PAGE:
The challenge: Change the asphalt under your feet for grass or fine sand and (re)discover the joy of sleeping in fresh air, regardless of the time or day of the week, with your most serious responsibility for the day being to lie in the shade.
What research says about sleeping in a tent
Research shows that camping for a whole week reboots a person’s biological clock. The modern way of life interferes with normal sleep because of the continuous exposure to artificial light and the body’s decreased access to sunlight. All animal species on Earth have developed biological cycles connected to the sunrise and the sunset.
Scientists have found that the widespread use of electric light after 1930 impacted on our internal physiological clocks, which allows us to stay awake till much later than evolution planned for. A group of volunteers in a research study at the University of Colorado Boulder were taken camping for a week, without being allowed to use flashlights or any electronic devices. At night the only light came from the campfire. As a result, the time the volunteers went to sleep and woke up synchronized with the sunrise and the sunset and for these seven days they managed to reboot their biological clocks.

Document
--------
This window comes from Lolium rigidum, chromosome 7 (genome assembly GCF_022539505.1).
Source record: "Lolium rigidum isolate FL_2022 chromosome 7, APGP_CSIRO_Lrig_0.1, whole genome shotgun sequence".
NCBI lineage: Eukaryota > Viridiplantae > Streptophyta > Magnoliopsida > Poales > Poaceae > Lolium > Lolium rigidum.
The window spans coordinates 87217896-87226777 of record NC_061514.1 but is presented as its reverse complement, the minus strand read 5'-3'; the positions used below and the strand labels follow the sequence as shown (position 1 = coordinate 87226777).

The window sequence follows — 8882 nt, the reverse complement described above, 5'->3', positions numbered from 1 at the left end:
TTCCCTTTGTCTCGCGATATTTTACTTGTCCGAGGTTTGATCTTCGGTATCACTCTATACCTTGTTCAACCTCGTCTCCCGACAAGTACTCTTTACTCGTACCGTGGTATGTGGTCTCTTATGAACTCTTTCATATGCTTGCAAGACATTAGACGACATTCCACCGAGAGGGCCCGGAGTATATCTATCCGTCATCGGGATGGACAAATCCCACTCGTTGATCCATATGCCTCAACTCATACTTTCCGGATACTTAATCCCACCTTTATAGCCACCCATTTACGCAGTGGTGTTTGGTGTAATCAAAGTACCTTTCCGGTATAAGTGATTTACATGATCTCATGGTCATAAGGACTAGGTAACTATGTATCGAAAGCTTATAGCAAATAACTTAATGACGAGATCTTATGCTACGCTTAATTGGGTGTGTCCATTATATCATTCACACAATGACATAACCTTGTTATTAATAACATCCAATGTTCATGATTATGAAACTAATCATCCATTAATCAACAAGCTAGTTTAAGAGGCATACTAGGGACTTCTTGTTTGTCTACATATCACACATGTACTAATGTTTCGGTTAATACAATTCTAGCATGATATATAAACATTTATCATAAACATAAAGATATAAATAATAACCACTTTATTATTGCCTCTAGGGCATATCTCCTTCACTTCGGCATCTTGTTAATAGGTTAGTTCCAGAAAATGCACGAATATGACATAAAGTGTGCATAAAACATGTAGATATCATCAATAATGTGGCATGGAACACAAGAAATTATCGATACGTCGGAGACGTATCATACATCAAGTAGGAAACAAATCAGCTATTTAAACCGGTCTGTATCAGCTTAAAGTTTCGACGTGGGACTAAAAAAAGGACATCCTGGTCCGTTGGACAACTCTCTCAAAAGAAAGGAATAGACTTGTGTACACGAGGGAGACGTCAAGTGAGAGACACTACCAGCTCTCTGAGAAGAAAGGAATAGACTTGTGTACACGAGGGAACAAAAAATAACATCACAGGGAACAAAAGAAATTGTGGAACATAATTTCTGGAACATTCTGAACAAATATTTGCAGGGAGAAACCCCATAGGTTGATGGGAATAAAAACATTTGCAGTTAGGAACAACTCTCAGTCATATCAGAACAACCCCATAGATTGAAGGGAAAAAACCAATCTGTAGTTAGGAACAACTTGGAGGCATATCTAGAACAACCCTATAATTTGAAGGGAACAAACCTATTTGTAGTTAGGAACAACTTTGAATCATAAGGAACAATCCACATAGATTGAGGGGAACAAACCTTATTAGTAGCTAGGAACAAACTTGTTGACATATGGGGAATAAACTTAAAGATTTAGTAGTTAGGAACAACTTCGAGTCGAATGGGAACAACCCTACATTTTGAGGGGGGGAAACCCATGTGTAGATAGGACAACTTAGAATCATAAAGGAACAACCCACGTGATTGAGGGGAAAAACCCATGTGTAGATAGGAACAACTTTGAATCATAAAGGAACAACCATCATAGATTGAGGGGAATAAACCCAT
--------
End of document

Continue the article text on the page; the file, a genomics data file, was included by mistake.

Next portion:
How to make camping more interesting
Bring candles to create an even more memorable atmosphere (if there is wind and it blows them out, dig small holes in the sand/soil to put the candles in). Use a flashlight to make a theater of shadows.
For seasoned travelers
Option 1: Spend the night under the stars in only a sleeping bag (especially appropriate for summer on the beach). Option 2: Sleep in a tent on a weekday evening, then go to work on time the next day (see detailed instructions how to swap your bed for a hammock on a weekday).
Featured image: © Maria Angelova/ 203challenges
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